Oak wilt, a fungal disease that can infect and kill certain oak trees in a matter of weeks, is a growing problem across Michigan and the eastern United States, according to Plant Pathologist David Roberts from Michigan State University’s College of Agriculture and Natural Resources.
Roberts will present about the disease, its spread, and how to prevent or contain the infection of oak trees March 1 from 5 – 7 p.m. at the Hillsdale Community Library. The talk is sponsored by ReLeaf Michigan, a nonprofit tree organization, and will educate homeowners and attendees about how to protect local oak trees that are susceptible to oak wilt.
Oak wilt has a confirmed presence in Michigan, and is spread through the root systems of infected trees or by sap beetles, which feed on the fungus and spread the disease to new trees through wounds in the bark that can be caused by pruning trees, Roberts said. He said about 90 percent of oak wilt cases are due to root graft, when the root systems of two trees naturally grow together.
Roberts said transport of firewood or timber from infected trees can also spread the disease to different locations.
Preventative measures, such as avoiding pruning oak trees while the beetles are active from approximately mid-April to mid-July, help prevent the spread of oak wilt, according to Hillsdale College Horticulturalist and Hillsdale County Shade Tree Committee member Angie Girdham said.
“The silver lining with oak wilt is that proper tree care management techniques goes a long way in controlling the spread,” Girdham said in an email. “The biggest factor is pruning at the correct time of year to prevent the transportation of the disease by the beetles that move the spores into fresh wounds.”
Red oaks, which are especially susceptible to oak wilt, can die within two to three weeks of becoming infected, according to information from the Michigan Department of Natural Resources. Roberts said the primary symptom of oak wilt is premature leaf fall, but since managing the disease can be an expensive process, anyone who suspects an oak wilt infection should consult an arborist to confirm the diagnosis.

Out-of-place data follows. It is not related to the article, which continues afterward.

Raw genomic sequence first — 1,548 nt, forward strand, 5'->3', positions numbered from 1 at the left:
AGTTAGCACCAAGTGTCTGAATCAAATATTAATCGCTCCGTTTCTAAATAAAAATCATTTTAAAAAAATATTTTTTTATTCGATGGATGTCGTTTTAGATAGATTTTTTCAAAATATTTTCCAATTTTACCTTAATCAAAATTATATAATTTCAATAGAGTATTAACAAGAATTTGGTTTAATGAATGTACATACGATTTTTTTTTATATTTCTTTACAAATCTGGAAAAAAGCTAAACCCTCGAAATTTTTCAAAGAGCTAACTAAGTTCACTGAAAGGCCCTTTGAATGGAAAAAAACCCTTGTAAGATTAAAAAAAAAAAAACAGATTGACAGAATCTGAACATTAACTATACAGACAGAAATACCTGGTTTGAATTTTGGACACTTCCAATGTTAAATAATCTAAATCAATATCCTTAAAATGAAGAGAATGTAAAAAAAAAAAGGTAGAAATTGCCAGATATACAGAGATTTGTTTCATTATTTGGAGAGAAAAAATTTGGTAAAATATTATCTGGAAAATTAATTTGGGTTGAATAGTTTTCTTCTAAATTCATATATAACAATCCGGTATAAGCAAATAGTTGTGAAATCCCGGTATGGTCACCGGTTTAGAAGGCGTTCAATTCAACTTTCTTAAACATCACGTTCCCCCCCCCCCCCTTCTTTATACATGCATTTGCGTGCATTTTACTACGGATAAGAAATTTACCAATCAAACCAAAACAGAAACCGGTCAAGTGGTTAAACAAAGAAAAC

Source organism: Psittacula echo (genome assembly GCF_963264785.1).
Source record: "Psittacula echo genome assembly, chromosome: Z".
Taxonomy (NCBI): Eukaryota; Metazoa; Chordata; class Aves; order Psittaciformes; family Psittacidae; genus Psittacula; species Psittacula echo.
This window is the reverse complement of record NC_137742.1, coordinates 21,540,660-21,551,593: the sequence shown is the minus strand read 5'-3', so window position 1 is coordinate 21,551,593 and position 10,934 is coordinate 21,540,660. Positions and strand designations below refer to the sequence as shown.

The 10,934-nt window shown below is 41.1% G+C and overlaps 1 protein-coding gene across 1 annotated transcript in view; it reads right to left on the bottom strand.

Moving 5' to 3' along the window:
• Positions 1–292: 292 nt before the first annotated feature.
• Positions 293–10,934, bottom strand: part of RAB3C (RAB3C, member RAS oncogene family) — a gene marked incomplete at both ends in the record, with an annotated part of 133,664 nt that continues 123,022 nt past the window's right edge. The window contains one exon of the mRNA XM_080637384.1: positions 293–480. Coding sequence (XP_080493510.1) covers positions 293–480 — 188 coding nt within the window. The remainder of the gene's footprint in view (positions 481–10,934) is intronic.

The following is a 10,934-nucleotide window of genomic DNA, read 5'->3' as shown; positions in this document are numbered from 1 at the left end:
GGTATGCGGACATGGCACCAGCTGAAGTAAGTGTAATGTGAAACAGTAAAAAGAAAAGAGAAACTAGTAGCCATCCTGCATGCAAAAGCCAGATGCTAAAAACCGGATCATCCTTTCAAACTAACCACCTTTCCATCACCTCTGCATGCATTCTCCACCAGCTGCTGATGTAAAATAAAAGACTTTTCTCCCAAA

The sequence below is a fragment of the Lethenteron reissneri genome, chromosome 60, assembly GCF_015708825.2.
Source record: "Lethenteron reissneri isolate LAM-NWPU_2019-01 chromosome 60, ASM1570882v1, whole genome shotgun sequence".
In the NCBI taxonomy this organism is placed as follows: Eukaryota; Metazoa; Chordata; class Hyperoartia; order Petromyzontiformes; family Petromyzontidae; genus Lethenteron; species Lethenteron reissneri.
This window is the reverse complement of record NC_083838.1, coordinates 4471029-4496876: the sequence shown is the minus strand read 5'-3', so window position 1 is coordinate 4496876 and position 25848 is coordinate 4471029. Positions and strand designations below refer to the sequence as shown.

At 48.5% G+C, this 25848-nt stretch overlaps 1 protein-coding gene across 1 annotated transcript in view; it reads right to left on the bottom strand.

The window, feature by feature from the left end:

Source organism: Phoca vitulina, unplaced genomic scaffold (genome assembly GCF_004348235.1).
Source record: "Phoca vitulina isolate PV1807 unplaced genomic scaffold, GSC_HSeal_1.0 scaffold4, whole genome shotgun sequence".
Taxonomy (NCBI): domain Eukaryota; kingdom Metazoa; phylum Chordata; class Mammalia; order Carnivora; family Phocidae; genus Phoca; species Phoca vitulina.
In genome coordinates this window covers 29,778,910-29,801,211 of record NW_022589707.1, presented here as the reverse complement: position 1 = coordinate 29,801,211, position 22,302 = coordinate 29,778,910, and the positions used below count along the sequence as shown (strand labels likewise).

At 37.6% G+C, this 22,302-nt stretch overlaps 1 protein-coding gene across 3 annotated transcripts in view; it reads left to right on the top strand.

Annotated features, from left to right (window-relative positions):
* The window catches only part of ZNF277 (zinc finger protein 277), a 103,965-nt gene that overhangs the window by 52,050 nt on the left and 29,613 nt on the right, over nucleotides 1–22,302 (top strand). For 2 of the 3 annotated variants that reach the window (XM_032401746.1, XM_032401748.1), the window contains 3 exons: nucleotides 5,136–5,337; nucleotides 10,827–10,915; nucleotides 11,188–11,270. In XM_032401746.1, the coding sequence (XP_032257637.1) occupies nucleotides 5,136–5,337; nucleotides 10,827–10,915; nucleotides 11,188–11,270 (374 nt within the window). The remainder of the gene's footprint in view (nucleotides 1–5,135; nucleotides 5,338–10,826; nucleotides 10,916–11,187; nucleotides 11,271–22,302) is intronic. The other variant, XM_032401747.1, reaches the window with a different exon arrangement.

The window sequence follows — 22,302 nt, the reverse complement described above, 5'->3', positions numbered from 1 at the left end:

Once a tree is infected with oak wilt, there is no way to cure the tree, making it all the more important to prevent the spread of the disease, Roberts said. Preventative measures include digging trenches around infected trees to prevent the spread of oak wilt through the tree’s root system or injecting trees with a fungicide.
City Forester Gary Stachowicz said he is not aware of any cases of oak wilt in Hillsdale County. He said the city’s trees are predominantly maple, but include a small number of both white and red oaks along the road, and there are more oaks in the city’s parks and cemetery.
“The idea is to educate as much as possible to slow the spread of the disease,” Stachowicz said.
Stachowicz said the two-hour presentation is free of cost, and is open to anyone in the community. He said he has also invited tree cutting businesses and tree companies from Jackson, Michigan, to attend the oak wilt presentation.
“Anybody who is interested in learning more about oak wilt is welcome to attend the presentation,” Stachowicz said.
According to the DNR, a 2011 Forest Inventory and Analysis data and with the current average stumpage price for red oaks indicate that the value of red oak timber in Michigan is approximately 1.6 billion dollars. Girdham said one of the most valuable trees on campus is a large White Oak near Howard Music Hall valued at $39,025.50.
Based on a 2013 survey of campus trees, there are approximately 19 oak trees on campus, although the city’s oak trees and trees in the arboretum, Hayden Park, or at Hillsdale Academy were not included in the survey. There have been no known cases in any oaks at Hillsdale College, according to Arb Program Coordinator Laurie Rosenberg.
“As far as I know, we do not have any oak wilt on any of the trees at the arboretum yet,” Rosenberg said in an email. “We are very careful about trimming them and protecting them from damage, which is about all you can do to prevent the disease from having an entry point into the tree. I am also shifting any future plantings of oaks to white oak species, which are less susceptible to the fungus.”
Although official recommendations from the DNR advise against pruning oak trees from mid-April to mid-July, Roberts said the sap beetles that spread the fungus can become active anytime temperatures rise above 45 degrees for several days, although the risk for transmitting oak wilt is not high during short stretches of warm weather toward the end of winter.
“One of the major purposes of having ReLeaf Michigan and Hillsdale offer this presentation is to educate our property owners and the local tree trimming companies of this awful pest and the steps each of us can do to prevent it from moving into our community,” Girdham said in an email.